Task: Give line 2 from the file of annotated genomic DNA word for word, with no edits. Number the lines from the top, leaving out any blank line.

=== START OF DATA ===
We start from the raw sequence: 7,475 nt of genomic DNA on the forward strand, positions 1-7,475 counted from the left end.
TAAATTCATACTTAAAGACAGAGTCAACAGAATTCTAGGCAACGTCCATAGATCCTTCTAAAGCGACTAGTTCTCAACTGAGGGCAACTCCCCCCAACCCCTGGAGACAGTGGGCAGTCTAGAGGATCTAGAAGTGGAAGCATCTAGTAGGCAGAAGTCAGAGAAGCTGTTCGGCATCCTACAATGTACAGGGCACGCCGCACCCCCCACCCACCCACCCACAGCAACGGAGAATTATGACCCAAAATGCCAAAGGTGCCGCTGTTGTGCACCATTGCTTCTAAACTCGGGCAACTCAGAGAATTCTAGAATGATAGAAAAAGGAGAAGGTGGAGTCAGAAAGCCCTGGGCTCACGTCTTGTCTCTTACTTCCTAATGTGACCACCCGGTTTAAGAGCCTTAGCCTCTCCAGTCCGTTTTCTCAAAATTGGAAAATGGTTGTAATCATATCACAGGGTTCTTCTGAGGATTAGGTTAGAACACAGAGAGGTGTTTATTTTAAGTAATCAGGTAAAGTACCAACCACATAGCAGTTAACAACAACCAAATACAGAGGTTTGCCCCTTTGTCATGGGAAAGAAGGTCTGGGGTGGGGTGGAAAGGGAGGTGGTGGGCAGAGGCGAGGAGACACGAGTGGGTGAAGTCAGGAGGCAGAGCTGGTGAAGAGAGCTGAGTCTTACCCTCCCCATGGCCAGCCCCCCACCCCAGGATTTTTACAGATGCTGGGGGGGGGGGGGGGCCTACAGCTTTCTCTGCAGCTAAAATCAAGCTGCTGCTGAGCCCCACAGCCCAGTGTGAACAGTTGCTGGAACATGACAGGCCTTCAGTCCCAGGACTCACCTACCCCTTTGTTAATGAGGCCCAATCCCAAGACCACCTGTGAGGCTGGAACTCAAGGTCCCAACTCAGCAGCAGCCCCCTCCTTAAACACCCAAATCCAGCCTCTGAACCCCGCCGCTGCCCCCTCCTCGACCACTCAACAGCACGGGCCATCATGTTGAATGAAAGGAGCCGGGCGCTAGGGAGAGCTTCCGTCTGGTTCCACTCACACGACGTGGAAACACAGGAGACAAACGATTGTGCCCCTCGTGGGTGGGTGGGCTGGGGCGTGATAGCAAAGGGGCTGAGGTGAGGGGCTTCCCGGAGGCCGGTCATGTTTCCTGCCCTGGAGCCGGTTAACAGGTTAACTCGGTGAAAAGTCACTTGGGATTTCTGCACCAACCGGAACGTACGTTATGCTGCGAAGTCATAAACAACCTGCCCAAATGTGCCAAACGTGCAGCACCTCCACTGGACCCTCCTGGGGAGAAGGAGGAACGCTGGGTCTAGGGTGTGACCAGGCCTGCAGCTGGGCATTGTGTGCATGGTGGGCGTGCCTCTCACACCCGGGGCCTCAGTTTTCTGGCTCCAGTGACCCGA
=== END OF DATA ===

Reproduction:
TAAATTCATACTTAAAGACAGAGTCAACAGAATTCTAGGCAACGTCCATAGATCCTTCTAAAGCGACTAGTTCTCAACTGAGGGCAACTCCCCCCAACCCCTGGAGACAGTGGGCAGTCTAGAGGATCTAGAAGTGGAAGCATCTAGTAGGCAGAAGTCAGAGAAGCTGTTCGGCATCCTACAATGTACAGGGCACGCCGCACCCCCCACCCACCCACCCACAGCAACGGAGAATTATGACCCAAAATGCCAAAGGTGCCGCTGTTGTGCACCATTGCTTCTAAACTCGGGCAACTCAGAGAATTCTAGAATGATAGAAAAAGGAGAAGGTGGAGTCAGAAAGCCCTGGGCTCACGTCTTGTCTCTTACTTCCTAATGTGACCACCCGGTTTAAGAGCCTTAGCCTCTCCAGTCCGTTTTCTCAAAATTGGAAAATGGTTGTAATCATATCACAGGGTTCTTCTGAGGATTAGGTTAGAACACAGAGAGGTGTTTATTTTAAGTAATCAGGTAAAGTACCAACCACATAGCAGTTAACAACAACCAAATACAGAGGTTTGCCCCTTTGTCATGGGAAAGAAGGTCTGGGGTGGGGTGGAAAGGGAGGTGGTGGGCAGAGGCGAGGAGACACGAGTGGGTGAAGTCAGGAGGCAGAGCTGGTGAAGAGAGCTGAGTCTTACCCTCCCCATGGCCAGCCCCCCACCCCAGGATTTTTACAGATGCTGGGGGGGGGGGGGGGCCTACAGCTTTCTCTGCAGCTAAAATCAAGCTGCTGCTGAGCCCCACAGCCCAGTGTGAACAGTTGCTGGAACATGACAGGCCTTCAGTCCCAGGACTCACCTACCCCTTTGTTAATGAGGCCCAATCCCAAGACCACCTGTGAGGCTGGAACTCAAGGTCCCAACTCAGCAGCAGCCCCCTCCTTAAACACCCAAATCCAGCCTCTGAACCCCGCCGCTGCCCCCTCCTCGACCACTCAACAGCACGGGCCATCATGTTGAATGAAAGGAGCCGGGCGCTAGGGAGAGCTTCCGTCTGGTTCCACTCACACGACGTGGAAACACAGGAGACAAACGATTGTGCCCCTCGTGGGTGGGTGGGCTGGGGCGTGATAGCAAAGGGGCTGAGGTGAGGGGCTTCCCGGAGGCCGGTCATGTTTCCTGCCCTGGAGCCGGTTAACAGGTTAACTCGGTGAAAAGTCACTTGGGATTTCTGCACCAACCGGAACGTACGTTATGCTGCGAAGTCATAAACAACCTGCCCAAATGTGCCAAACGTGCAGCACCTCCACTGGACCCTCCTGGGGAGAAGGAGGAACGCTGGGTCTAGGGTGTGACCAGGCCTGCAGCTGGGCATTGTGTGCATGGTGGGCGTGCCTCTCACACCCGGGGCCTCAGTTTTCTGGCTCCAGTGACCCGA